In either case, the basic principle is to jump ahead in the text to the location where the line would break (without taking word breaks into account). Then, move backwards using the preceding() method to find the last legal breaking position before that location. Iterating straight through the text with next() method will generally be slower.

ICU BreakIterator Data Files

The source code for the ICU break rules for the standard boundary types is located in the directory icu/source/data/brkitr. These files will be built, and the corresponding binary state tables incorporated into ICU's data, by the standard ICU4C build process.

Beginning with ICU 3.0, the same break rule source files and compiled state tables are used for both ICU4C and ICU4J. The state tables are built using ICU4C, and the resulting binary tables are incorporated into ICU4J.

RBBI Rules

ICU locates boundary positions within text by means of rules, which are a variant form of regular expressions. A boundary rule is an expression that matches a section of text - a word or sentence or whatever - that should remain together, with boundaries occurring
between the ranges of matched text. A set of rules consists of a series of regular expressions separated by semicolons; the rules, taken together, define regions of text that are kept together between boundaries. Boundaries occur at the end of text ranges matched by the rules.

Forward, Reverse, Safe Point rules

For each type of boundary, two sets of rules are required, as described in the following table.

Forward Advance (match text) starting from a boundary position and continuing to the next following boundary.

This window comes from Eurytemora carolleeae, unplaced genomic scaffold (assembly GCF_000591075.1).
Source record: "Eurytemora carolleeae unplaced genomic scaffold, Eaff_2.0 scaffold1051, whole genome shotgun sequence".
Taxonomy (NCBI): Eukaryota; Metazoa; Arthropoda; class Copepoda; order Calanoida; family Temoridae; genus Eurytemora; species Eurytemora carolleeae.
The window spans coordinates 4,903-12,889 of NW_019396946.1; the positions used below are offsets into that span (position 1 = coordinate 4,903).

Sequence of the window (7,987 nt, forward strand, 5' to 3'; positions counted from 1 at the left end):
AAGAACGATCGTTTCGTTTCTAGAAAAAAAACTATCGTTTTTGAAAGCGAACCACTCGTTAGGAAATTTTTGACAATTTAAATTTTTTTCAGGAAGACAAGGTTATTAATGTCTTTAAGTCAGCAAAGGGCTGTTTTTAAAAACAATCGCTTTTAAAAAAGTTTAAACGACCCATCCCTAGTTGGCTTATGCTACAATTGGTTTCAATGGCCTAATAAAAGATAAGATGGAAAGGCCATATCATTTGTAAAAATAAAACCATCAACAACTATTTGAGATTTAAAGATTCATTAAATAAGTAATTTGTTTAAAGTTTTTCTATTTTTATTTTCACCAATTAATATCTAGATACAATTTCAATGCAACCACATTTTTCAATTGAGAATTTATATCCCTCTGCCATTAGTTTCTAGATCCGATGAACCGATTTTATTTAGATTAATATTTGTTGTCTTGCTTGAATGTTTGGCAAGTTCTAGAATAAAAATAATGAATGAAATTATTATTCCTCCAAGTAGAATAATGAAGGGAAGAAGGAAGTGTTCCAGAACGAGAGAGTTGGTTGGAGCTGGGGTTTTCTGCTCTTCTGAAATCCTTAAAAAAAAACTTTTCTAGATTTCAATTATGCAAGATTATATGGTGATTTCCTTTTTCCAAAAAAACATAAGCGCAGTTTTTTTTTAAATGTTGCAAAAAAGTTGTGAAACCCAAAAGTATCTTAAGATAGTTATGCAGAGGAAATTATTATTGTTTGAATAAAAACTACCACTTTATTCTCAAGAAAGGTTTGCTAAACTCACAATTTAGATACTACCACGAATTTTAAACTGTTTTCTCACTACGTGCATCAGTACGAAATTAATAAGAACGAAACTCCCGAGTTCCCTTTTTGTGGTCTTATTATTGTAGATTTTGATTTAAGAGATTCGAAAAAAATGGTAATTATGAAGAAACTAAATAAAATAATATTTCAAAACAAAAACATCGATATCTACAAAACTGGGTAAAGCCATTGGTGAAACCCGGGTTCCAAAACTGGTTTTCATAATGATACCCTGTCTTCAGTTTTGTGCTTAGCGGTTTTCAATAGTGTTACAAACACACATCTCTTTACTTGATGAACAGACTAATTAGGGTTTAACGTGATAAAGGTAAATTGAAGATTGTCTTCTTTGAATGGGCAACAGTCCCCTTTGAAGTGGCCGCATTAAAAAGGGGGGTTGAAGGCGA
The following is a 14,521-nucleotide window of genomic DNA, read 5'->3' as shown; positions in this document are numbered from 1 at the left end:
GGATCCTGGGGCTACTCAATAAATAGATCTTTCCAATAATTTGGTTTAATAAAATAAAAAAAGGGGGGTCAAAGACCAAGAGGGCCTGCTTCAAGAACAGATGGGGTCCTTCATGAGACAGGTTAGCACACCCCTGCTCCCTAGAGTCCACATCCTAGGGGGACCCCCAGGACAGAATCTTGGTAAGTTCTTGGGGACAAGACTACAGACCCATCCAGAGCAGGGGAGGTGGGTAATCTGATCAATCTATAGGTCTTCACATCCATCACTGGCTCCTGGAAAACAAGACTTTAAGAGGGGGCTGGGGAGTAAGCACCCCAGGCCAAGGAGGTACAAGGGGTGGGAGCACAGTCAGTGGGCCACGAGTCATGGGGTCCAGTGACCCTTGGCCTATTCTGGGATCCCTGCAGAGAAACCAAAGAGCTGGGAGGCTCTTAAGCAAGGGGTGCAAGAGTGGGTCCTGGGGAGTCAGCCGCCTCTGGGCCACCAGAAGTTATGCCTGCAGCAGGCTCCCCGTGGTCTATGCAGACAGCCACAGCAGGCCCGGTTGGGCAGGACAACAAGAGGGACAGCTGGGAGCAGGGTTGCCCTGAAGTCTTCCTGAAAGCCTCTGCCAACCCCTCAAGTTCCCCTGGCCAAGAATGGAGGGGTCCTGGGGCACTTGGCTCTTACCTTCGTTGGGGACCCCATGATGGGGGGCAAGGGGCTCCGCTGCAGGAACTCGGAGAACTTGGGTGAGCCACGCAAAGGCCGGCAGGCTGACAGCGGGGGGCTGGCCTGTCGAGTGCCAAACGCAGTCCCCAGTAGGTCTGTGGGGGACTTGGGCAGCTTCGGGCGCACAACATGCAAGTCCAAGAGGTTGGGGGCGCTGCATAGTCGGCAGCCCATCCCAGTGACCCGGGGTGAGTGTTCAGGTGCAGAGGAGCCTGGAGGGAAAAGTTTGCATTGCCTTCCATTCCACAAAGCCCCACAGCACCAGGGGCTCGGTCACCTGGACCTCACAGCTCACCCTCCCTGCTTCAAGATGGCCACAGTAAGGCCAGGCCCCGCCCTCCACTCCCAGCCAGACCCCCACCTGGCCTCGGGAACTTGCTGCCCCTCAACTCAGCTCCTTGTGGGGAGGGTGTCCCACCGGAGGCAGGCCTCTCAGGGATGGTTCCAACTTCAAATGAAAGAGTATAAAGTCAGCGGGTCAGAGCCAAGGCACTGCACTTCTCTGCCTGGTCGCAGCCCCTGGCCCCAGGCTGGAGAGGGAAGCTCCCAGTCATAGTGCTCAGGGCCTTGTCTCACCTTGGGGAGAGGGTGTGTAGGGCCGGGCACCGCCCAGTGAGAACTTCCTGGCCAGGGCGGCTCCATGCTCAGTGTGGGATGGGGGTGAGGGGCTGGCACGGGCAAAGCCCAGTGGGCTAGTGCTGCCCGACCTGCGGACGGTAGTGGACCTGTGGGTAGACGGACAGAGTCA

Safe Reverse Starting from any arbitrary position in the text, move backwards to a safe position, which is a position from which the normal Forward rule will work correctly.

Both types of rules are required.  Normal forward iteration uses only the forward rules. Reverse iteration or random access via preceding() or following() will first a apply the safe rules to identify a safe starting point, then apply the forward rules to find the actual boundary positions.

NoteNote: Versions of ICU prior to 60 also required reverse and safe forward rules. These are no longer used, and will be ignored if they appear in rule sets. For back compatibility of rule sets, the inclusion of reverse or safe forward rules is not an error; they are simply ignored.  
NoteNote: Future versions of ICU will synthesize the safe rules from the forward rules, eliminating the need for hand development of safe rules.  

A rule input file is divided into sections, one for each type of rule:

# This shows the general layout of a break rule file
# The order of the four sections doesn't matter.